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Study of a single lambda-DNA molecule stretching based on microfluidic devices

Study of a single lambda-DNA molecule stretching based on microfluidic devices
Study of a single lambda-DNA molecule stretching based on microfluidic devices
Microfluidic devices are playing an increasingly important role in the manipulation of DNA-molecules for bio-medical analysis, and several micro-channels and designs have been proposed to achieve certain functionalities such as DNA-stretching and separation [1]-[2]. DNA-stretching is of paramount importance for genomic analysis as DNA mapping techniques require DNA molecules to be in a linearly stretched configuration, while in their relaxed state DNA strands tend to be in a coiled up state. Several methods to uncoil and stretch DNA based on fluid flow for use in single DNA-molecule mapping have been developed [3]-[4]. In this work, we report numerical simulations based upon computational fluid dynamics (CFD) and Brownian Dynamics (BD) [5]-[7] for the study of single lambda-DNA molecule-stretching, undergoing pressure-driven flow. Our theoretical approach to describe the behaviour of the flowing DNA is based on the so-called 'coarse-grained' models [8]-[9]. The developed theory is to be eventually used to guide/optimise the design of microfluidic channel shapes for fabrication. However this theoretical approach is currently being applied to channel designs where experimental data already exists. First a straight micro-channel (30µm wide) was evaluated theoretically; we demonstrated that the mean steady state stretch (ensemble average) is reached with a propagation time of ~0.5s, which corresponds to ~5mm channel length (for a maximal fluid velocity of 0.01m/s in the centre-line). We show, in particular, that once the equilibrium stretch (~45% of the ~21µm lambda-DNA contour length) is achieved, the initial conditions such as the transverse input distribution or location as well as configuration of the input molecules have no further effect with respect to DNA stretching. Finally, we investigate the effect of several micro-channel shapes (incl. serpentines of 30µm width) on DNA dynamics/stretching. Such serpentine microfluidic channels have already been demonstrated for focusing and ordering of polystyrene microspheres [10]. Indeed, experimental data obtained within my group already suggests that unravelling and stretching of long genomic DNA sequences is possible within microfluidic structures. It is envisaged that these types of microfluidic structures could become very important for emerging DNA sequence analysis applications.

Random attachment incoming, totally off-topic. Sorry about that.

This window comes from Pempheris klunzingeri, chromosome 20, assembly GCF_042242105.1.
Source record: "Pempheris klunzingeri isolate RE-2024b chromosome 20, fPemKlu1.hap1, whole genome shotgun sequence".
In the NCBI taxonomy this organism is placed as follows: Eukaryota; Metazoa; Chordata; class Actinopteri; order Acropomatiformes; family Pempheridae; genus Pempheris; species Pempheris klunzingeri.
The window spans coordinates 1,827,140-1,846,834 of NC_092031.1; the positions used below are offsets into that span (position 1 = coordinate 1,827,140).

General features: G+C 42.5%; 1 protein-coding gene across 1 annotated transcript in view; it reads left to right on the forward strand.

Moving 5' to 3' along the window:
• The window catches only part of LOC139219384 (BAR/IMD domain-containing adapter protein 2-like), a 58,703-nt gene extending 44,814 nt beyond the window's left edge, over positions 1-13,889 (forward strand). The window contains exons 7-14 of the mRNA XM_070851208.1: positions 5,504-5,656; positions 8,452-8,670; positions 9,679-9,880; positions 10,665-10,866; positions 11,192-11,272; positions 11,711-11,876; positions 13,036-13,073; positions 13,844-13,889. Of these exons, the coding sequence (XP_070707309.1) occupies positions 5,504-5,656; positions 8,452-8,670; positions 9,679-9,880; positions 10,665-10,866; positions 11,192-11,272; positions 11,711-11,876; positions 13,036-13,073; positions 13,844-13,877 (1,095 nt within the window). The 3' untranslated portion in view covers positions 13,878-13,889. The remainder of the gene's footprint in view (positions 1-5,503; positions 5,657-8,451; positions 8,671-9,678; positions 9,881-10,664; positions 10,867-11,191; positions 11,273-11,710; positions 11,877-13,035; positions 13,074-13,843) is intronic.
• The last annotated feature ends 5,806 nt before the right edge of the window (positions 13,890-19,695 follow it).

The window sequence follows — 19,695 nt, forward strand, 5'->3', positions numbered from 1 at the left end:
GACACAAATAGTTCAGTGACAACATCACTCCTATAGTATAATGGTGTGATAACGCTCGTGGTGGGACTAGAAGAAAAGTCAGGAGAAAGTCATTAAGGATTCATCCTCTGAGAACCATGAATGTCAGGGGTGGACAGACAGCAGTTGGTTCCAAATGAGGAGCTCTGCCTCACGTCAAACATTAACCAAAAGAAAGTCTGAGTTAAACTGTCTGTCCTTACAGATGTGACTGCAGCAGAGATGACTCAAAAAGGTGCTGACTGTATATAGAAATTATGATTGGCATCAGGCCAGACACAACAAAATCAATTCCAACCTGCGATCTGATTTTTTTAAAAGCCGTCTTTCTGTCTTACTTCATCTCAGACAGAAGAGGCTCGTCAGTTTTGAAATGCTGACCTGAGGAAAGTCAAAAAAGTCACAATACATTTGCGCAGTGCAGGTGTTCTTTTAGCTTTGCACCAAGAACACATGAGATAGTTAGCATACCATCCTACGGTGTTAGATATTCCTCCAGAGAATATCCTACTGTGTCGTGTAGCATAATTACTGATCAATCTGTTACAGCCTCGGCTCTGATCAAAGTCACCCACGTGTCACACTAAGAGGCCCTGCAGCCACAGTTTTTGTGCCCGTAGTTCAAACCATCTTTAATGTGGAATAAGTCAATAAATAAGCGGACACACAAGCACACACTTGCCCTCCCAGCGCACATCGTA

Noual, A.
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Humphreys, T.
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Horak, P.
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Melvin, T.
fd87f5eb-2bb9-48fa-b7be-7100ace9c50f
Noual, A.
5c5d5d71-3417-4e61-93fa-4b2c2bdc3513
Humphreys, T.
fc0792e4-e186-4fcd-a170-0ec11732d776
Horak, P.
520489b5-ccc7-4d29-bb30-c1e36436ea03
Melvin, T.
fd87f5eb-2bb9-48fa-b7be-7100ace9c50f